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Wednesday, July 18, 2012
Jakarta still warm to Anwar despite Umno’s fresh overtures
By Jahabar Sadiq Editor
July 18, 2012
(Left to right) Thaksin, Yudhoyono, Jose Ramos-Horta and Anwar share a light moment at the Strategic Review Forum in Jakarta, July 17, 2012. — Picture courtesy of presidensby.info
KUALA LUMPUR, July 18 ― Despite Umno’s recent move to rekindle ties with the Indonesian political elite, Datuk Seri Anwar Ibrahim’s popularity remains high in Jakarta where he sat with President Susilo Bambang Yudhoyono and other Asian leaders in a regional forum yesterday.
There, Anwar rubbed shoulders with Yudhoyono and most of his Cabinet ministers who turned up for the Strategic Review journal and the Strategic Review Forum launch. The journal is edited by former Indonesian foreign minister Hassan Wirajuda and backed by current trade minister Gita Wirjawan.
Deputy Prime Minister Tan Sri Muhyiddin Yassin had described Anwar’s influence as on the wane during his own six-day visit to the republic earlier this month. During the visit, the Umno deputy president and his senior colleagues met leaders of three major parties ― Golkar chairman Aburizal Bakrie, Democratic Party chairman Annas Urbaningrum and Indonesian Democratic Party-Struggle (DPI-P) chairman Megawati Sukarnoputeri.
Muhyiddin had met with Yudhoyono’s deputy, Boedino.
He also had a meeting with Indonesian vice-president Boedino during his visit but not Yudhoyono, who is on his last term as president.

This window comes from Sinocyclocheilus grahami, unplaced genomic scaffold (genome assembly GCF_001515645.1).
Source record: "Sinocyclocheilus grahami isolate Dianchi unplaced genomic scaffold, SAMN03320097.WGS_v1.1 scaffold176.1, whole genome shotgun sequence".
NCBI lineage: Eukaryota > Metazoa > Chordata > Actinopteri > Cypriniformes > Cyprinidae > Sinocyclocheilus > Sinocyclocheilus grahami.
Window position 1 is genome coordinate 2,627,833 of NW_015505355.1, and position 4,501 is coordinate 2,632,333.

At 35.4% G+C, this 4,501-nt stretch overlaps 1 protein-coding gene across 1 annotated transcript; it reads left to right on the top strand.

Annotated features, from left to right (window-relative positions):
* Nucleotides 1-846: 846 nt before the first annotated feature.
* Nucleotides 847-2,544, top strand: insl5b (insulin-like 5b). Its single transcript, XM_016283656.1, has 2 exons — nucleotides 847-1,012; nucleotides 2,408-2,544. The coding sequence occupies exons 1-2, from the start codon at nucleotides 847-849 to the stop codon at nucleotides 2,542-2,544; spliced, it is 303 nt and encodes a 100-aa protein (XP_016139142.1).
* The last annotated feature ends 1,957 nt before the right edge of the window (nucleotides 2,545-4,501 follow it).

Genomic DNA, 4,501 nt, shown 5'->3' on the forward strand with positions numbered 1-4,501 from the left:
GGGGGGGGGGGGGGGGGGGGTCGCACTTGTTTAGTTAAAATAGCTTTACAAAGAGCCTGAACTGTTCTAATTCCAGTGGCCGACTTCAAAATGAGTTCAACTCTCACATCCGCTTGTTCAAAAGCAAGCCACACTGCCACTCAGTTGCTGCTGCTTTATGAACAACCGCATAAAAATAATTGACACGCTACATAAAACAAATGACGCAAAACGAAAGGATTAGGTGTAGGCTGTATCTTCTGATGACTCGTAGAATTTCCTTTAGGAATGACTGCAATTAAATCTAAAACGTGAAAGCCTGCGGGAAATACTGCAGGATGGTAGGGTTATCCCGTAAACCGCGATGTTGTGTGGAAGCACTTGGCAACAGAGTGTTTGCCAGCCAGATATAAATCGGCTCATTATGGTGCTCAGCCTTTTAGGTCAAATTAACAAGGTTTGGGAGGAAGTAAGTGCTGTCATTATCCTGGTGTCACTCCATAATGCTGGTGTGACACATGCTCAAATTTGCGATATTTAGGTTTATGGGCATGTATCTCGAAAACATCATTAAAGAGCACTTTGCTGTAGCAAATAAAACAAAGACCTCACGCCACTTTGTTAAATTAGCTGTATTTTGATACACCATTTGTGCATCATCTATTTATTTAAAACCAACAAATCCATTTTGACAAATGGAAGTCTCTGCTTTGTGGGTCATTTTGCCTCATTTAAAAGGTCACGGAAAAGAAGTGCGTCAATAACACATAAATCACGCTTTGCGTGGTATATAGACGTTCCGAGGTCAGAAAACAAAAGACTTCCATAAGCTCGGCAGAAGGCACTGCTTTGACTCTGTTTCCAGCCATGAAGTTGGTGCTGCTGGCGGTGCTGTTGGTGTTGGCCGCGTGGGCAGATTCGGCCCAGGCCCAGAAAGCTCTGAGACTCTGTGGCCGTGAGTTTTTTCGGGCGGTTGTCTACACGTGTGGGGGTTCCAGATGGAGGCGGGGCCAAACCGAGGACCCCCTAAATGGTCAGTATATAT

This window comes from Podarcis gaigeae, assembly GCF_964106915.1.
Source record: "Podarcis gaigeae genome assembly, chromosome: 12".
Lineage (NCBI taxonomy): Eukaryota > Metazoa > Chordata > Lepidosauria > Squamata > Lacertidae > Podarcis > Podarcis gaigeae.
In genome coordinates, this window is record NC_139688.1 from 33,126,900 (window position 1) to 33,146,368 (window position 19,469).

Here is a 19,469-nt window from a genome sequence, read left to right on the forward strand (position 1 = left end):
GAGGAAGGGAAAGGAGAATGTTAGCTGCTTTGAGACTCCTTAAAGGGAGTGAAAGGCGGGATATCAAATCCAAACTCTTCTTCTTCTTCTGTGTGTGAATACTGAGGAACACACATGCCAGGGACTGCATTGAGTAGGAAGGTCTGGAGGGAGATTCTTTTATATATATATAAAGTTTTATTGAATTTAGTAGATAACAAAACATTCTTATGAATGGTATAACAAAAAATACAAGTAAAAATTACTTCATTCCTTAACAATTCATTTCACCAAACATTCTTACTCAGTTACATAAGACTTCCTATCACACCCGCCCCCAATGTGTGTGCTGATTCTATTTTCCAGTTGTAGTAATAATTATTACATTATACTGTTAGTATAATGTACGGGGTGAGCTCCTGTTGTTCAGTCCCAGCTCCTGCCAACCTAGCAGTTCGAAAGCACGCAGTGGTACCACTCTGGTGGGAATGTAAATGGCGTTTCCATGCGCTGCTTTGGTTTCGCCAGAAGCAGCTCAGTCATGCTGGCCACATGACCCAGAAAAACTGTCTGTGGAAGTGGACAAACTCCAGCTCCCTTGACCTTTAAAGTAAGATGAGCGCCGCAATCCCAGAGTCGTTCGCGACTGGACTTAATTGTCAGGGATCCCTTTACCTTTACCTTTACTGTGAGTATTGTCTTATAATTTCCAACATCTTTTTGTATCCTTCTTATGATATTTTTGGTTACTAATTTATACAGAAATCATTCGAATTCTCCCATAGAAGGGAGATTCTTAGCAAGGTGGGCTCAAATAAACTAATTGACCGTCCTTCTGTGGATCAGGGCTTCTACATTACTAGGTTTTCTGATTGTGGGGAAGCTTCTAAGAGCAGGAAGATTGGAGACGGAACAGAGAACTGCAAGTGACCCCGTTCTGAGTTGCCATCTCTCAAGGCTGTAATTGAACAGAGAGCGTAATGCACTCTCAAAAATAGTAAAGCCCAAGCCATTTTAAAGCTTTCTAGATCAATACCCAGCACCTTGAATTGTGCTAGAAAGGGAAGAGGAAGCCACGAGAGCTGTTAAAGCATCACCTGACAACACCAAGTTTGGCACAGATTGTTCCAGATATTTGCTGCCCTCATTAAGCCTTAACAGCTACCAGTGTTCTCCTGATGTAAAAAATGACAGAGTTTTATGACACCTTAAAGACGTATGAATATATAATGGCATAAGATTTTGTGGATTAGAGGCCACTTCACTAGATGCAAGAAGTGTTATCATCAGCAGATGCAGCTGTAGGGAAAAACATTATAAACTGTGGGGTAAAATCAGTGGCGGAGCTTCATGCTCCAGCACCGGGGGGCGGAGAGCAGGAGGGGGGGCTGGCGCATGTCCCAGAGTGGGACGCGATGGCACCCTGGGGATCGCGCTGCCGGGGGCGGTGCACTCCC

“They treated Anwar very respectfully. It’s arguable that this (the public encounter) would not have happened had Muhyiddin and the Umno leaders not met with Ibu Megawati earlier in the month,” an Asean political analyst toldThe Malaysian Insider.
Apart from Anwar, the others attending the inaugural forum on “Peace and Reconciliation in Southeast Asia” were former Thai prime minister Thaksin Shinawatra and former Timor Leste president Jose Ramos-Horta. According to the organisers, this is the first time that Thaksin will have given a public address in an Asean country since 2008.
Yudhoyono gave the keynote address at the forum and later launched the journal together with Wirajuda and Wirjawan.
The journal said it was created “to reflect the intellectual and policy fundamentals of Indonesia and its perceptions of the world at large. The journal offers insights into the world of great thinkers, policymakers and many more in Indonesia and abroad, and unique stories, essays and interviews about Asian and global affairs.”
But Anwar’s appearance soon after the Umno leaders’ visit to boost ties and co-operation has set tongues wagging among the Indonesian elite, who have grown confident since their country became part of the Group of 20 (G20) major economies around the world. Indonesia is the only Asean member state in the group.
“On the one hand, it reflects a growing maturity in Malaysia-Indonesia relations; on the other, it represented a slap in the face for Najib Razak’s administration. Indonesian elites are becoming increasingly aware of Najib’s fragile hold on power and are willing to risk official Malaysian wrath.
“Indonesians are heading off in their own direction. Najib’s sensitivities and Malaysian concerns are unimportant,” said the analyst, who did not want to be named.
The former deputy prime minister has long had close ties with Indonesian politicians and liberally sprinkled words from Indonesia, which shares a common language with Malaysia, into Bahasa Malaysia when he was education and finance minister. Several of Anwar’s supporters also fled to Indonesia after he was sacked on sodomy and corruption charges in 1998.
Ties between the two neighbours have been lukewarm over territorial, business and manpower issues. Indonesia is the largest supplier of labour to Malaysia but has reduced the number of house maids over the years over reports of ill-treatment and some deaths.
The latest is the controversy to erupt was Malaysia’s proposal to recognise the “Tor-tor” dance and the beat of the “Gordan Sambilan” of the Mandailing community here, as part of the country’s heritage.